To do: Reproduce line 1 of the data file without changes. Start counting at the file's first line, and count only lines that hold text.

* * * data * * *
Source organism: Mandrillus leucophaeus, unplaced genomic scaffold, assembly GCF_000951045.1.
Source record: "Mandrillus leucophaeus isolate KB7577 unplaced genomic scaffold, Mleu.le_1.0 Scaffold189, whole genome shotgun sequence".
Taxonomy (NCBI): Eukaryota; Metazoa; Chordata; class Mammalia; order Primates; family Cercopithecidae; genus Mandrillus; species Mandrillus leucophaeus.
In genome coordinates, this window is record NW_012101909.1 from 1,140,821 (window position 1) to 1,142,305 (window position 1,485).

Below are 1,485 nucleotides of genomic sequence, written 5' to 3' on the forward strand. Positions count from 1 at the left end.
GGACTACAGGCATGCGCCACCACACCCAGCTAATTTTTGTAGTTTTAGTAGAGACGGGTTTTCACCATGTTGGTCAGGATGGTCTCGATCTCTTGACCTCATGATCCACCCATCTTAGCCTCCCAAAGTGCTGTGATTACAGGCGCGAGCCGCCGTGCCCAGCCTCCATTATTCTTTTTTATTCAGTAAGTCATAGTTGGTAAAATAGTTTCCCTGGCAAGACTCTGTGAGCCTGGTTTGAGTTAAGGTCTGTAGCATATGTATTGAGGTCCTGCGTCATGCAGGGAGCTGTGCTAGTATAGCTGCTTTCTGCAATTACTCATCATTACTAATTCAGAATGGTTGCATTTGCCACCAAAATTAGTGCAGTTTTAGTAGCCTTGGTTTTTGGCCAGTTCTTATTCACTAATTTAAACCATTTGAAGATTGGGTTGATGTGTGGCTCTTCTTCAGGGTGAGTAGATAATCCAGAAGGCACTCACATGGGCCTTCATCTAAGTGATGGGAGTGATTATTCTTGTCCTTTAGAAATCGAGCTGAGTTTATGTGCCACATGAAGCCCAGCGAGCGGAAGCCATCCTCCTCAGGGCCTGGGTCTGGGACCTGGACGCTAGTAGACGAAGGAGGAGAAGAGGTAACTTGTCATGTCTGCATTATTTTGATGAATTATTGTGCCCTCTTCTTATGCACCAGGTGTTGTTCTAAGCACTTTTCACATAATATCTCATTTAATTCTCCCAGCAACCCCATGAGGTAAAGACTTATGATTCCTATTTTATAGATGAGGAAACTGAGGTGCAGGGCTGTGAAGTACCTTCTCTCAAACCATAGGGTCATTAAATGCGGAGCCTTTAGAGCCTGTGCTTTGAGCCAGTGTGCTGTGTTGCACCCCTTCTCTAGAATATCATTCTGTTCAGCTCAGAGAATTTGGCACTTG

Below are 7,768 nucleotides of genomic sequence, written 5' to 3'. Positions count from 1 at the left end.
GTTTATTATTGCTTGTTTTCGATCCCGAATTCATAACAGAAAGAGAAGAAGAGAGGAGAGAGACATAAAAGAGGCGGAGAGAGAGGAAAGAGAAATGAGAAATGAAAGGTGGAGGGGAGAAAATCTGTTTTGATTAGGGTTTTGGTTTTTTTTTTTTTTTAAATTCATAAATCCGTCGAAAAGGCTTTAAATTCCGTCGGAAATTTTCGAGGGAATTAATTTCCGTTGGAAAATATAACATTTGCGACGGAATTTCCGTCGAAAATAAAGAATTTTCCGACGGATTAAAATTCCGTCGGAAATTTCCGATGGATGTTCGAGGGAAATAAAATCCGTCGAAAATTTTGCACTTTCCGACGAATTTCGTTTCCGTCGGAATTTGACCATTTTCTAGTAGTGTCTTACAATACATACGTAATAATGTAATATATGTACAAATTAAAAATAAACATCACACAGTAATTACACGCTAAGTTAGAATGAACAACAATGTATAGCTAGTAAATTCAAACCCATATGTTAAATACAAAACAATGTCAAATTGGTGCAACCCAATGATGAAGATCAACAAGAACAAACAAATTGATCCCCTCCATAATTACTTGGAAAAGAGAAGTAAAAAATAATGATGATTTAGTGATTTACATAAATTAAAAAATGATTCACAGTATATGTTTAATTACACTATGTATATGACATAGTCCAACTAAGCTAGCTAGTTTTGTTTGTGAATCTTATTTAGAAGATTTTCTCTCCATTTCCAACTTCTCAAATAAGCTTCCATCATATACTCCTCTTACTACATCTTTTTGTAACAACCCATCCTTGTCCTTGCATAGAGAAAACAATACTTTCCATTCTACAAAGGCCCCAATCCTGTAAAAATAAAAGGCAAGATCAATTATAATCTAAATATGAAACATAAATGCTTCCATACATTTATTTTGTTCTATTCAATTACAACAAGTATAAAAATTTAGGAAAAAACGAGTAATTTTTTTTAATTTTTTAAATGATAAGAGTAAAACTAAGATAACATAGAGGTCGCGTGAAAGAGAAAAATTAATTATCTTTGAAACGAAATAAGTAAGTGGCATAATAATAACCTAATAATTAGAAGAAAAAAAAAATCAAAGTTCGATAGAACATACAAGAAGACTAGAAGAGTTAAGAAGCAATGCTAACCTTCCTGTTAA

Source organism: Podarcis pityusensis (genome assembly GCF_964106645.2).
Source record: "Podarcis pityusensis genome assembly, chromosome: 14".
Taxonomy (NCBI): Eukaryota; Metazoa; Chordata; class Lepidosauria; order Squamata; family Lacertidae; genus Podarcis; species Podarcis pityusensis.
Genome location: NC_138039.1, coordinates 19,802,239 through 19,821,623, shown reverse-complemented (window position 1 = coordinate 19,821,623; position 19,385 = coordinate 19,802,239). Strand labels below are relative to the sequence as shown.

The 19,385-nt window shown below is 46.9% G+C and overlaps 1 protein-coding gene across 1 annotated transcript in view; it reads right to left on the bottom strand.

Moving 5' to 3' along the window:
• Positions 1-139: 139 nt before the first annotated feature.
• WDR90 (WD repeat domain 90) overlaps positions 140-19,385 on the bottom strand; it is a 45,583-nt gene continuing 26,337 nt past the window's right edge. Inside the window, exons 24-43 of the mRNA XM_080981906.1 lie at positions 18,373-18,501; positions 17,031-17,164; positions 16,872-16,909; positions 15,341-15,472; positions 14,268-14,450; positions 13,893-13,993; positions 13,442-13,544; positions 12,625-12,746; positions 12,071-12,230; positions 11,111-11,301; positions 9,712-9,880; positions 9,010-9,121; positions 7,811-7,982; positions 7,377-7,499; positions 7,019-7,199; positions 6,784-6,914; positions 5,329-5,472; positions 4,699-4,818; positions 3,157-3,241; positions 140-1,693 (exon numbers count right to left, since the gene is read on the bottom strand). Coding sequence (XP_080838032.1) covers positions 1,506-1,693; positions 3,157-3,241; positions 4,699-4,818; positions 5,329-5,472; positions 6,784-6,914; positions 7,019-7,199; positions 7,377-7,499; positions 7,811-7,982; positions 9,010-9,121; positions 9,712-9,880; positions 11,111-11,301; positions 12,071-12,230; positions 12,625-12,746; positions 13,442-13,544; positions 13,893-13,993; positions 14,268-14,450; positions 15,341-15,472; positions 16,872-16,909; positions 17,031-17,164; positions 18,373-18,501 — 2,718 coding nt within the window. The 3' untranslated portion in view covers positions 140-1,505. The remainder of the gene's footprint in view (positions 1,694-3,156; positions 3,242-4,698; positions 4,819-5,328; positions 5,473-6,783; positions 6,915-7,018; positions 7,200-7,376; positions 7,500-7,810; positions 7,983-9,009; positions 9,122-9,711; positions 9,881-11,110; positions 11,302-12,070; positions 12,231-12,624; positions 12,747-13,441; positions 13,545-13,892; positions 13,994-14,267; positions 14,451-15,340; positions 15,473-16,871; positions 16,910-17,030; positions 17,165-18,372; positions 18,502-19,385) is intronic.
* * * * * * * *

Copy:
Source organism: Mandrillus leucophaeus, unplaced genomic scaffold, assembly GCF_000951045.1.